Nina Shen-Poblete & Declan Molloy

Architecture & Performance in 3 acts

Act I: Folkestone Masque
18 November 2017, 11am-5pm
Brewery Tap (UCA Project Space)

Act II: Writing The City
Brewery Tap (UCA Project Space)

Act III: Alternative Atlas
15 – 24 June 2018
Opening: Sat 15 June 2018, 12-6pm
CT20 Project Space

#edgelands #performance #symposium #exhibition

‘Edgelands’ is a trilogy of architectural performances, panel discussion & exhibition that explores ideas of ‘place’ in the unique context of Folkestone. The project is a collaboration between CT20 and the School of Built Environment at Oxford Brookes University, as part of a year-long research on ARCHITECTURE and PERFORMANCE.

The collaboration focuses on inter-disciplinary practices, the relationship between the body and environment, and material experimentation. It brought a conventionally studio-based research outside into the ‘real’ world, through a series of experimental making workshops and live performances delivered with Folkestone’s diverse communities and the environment upon which it is based, and making it widely available to the public as a contribution towards the cultural archives of Folkestone.

The project is divided into 3 acts:

Act I: Folkestone Masque
A series of temporary and site-specific ‘performing’ architectural installations choreographed as a ‘masque’, using Folkestone’s urban and natural landscapes as a backdrop. The team of year 2 & 3 architectural students was divided into 3 groups, each to develop their unique briefs with different community representatives in Folkestone.

One group worked with Matt Rowe (Make Make Make Festival) to design and fabricate a series of outdoor pavilions for the story-telling project, ‘Finding Eanswyth’. Another group worked with Andy Elliott from the Lime Bar to construct a series of wearable costumes with the potential to alter one’s acoustic experiences when moving the town. The last group worked with Folkestone’s Radio Control Bangers Club and designed and fabricated a set of modular car tracks, including 2 ramps, crash barriers, and customised radio control cars.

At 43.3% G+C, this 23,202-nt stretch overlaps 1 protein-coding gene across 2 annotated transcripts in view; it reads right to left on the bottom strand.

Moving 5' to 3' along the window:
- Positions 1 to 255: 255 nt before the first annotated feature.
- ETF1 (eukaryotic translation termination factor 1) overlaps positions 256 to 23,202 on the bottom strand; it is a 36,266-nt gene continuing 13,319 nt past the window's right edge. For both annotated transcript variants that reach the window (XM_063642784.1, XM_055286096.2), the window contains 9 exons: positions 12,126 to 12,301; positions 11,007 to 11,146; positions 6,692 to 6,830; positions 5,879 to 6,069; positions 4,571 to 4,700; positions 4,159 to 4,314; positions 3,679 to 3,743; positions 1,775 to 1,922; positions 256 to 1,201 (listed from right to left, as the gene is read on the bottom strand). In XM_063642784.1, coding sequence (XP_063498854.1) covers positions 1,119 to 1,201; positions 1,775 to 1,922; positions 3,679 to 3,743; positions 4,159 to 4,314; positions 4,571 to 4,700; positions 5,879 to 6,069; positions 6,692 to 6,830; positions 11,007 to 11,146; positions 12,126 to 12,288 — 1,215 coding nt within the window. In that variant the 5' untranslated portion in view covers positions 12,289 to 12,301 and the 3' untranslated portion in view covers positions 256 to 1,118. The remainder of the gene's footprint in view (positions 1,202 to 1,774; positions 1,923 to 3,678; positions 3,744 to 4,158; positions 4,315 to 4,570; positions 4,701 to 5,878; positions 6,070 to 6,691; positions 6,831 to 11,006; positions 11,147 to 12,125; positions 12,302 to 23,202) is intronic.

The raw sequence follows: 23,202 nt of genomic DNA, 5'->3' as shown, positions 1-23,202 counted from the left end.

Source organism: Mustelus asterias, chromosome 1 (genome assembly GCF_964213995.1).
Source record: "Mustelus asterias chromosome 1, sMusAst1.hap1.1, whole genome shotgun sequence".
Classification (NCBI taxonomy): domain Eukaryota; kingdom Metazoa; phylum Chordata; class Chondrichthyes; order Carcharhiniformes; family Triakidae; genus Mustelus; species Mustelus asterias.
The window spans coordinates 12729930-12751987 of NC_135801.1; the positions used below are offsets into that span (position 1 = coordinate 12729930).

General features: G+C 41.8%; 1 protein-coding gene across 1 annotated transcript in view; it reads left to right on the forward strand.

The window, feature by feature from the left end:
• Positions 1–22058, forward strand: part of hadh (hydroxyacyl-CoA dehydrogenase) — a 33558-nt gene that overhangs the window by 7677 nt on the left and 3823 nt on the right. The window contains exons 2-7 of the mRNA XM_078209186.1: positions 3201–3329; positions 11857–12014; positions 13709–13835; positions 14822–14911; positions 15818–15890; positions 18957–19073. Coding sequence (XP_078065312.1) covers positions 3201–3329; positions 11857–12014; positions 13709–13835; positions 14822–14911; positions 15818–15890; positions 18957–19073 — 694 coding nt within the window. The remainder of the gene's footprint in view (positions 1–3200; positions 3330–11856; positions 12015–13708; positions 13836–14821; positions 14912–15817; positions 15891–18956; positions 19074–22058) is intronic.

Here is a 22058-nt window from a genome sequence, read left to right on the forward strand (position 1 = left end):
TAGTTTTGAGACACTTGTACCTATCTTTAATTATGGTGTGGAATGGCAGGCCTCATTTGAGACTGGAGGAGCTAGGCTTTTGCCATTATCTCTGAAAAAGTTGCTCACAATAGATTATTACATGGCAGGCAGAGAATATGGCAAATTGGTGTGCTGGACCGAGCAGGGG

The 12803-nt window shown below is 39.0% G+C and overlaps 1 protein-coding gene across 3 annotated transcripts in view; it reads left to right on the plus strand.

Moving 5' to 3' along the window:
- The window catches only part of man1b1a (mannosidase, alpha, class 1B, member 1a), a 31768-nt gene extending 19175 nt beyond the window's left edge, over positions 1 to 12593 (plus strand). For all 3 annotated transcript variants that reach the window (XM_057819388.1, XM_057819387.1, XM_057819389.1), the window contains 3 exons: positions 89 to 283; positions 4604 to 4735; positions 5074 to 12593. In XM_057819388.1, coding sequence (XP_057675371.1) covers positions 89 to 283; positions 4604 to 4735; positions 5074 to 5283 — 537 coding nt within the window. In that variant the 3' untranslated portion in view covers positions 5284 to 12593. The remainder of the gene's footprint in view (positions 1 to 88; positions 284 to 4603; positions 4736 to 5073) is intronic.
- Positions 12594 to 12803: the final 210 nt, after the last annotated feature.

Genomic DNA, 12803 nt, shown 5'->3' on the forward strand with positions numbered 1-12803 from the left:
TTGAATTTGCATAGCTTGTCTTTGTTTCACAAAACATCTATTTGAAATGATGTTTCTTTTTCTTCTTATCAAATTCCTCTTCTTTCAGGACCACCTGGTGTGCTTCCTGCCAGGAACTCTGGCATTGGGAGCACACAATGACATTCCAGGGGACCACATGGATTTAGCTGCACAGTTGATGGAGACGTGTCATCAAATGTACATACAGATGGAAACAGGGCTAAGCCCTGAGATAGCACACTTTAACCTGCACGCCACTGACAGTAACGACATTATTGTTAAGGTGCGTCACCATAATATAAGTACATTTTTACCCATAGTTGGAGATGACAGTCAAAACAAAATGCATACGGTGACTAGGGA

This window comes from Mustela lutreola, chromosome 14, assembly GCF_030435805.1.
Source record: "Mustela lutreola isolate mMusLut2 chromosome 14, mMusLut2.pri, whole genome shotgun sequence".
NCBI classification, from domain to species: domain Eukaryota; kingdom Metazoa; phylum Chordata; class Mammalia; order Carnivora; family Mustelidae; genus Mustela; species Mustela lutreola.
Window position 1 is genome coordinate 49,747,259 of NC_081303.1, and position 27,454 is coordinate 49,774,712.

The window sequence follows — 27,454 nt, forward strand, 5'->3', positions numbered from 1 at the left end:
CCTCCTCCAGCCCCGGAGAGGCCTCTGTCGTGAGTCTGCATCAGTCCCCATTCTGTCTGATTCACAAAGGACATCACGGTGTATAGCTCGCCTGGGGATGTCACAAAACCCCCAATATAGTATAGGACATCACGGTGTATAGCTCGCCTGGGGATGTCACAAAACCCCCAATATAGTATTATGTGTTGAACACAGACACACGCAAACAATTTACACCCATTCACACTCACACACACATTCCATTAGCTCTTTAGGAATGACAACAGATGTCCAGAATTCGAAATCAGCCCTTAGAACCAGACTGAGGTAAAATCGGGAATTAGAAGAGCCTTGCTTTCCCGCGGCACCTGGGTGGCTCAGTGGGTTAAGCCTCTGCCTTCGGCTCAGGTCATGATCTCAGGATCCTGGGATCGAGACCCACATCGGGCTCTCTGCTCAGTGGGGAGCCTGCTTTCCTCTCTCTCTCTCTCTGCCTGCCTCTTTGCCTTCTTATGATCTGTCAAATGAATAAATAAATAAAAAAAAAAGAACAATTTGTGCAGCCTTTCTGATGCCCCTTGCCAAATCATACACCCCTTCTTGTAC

For one day, various installations were sited at different public spaces in Folkestone connecting streets, buildings, the harbour and the cliffs. They then came together as a large ensemble at the Garden of Remembrance outside Brewery Tap (UCA Project Space) and enacted these creations with the public in a series of carnivalesque live performances.

Act 2: Writing the City
A symposium that explores the ‘sense of place’ and its continual reconstruction in the context of the subtle shifts in the physical environment, as well as the cultural landscape of Brexit and regional regeneration. What do we mean by ‘places’ and how do we relate to them? How can we retain a sense of ‘localness’ and particularity? What are the vernacular narratives and its relationships with global movements?

Chaired by Megan Groth, the symposium brought together a panel of speakers: Matthew Butcher, Matt Rowe, Brigitte Orasinski, Holly Lewis

Act 3: Alternative Atlas
An exhibition that presents to the public a series of provocative architectural propositions that re-imagines Folkestone’s cultural landscape post Brexit, bringing together different components during a year’s research – architectural installations, experimental drawings, models and research processes that trace the invisible trail of the Pent Stream from the ancient village of Foord to the Folkestone Harbour Arm.

Gallery image credits: Nina Shen-poblete & Matt Rowe

Act I – Folkestone Masque
Saturday 18 November 2017, 11am-5pm
Brewery Tap (UCA Project Space), 53 Tontine Street, Folkestone, CT20 1JR

Act II – Writing the City
Sunday 19 November 2017
Brewery Tap (UCA Project Space), 53 Tontine Street, Folkestone, CT20 1JR

Act III – Alternative Atlas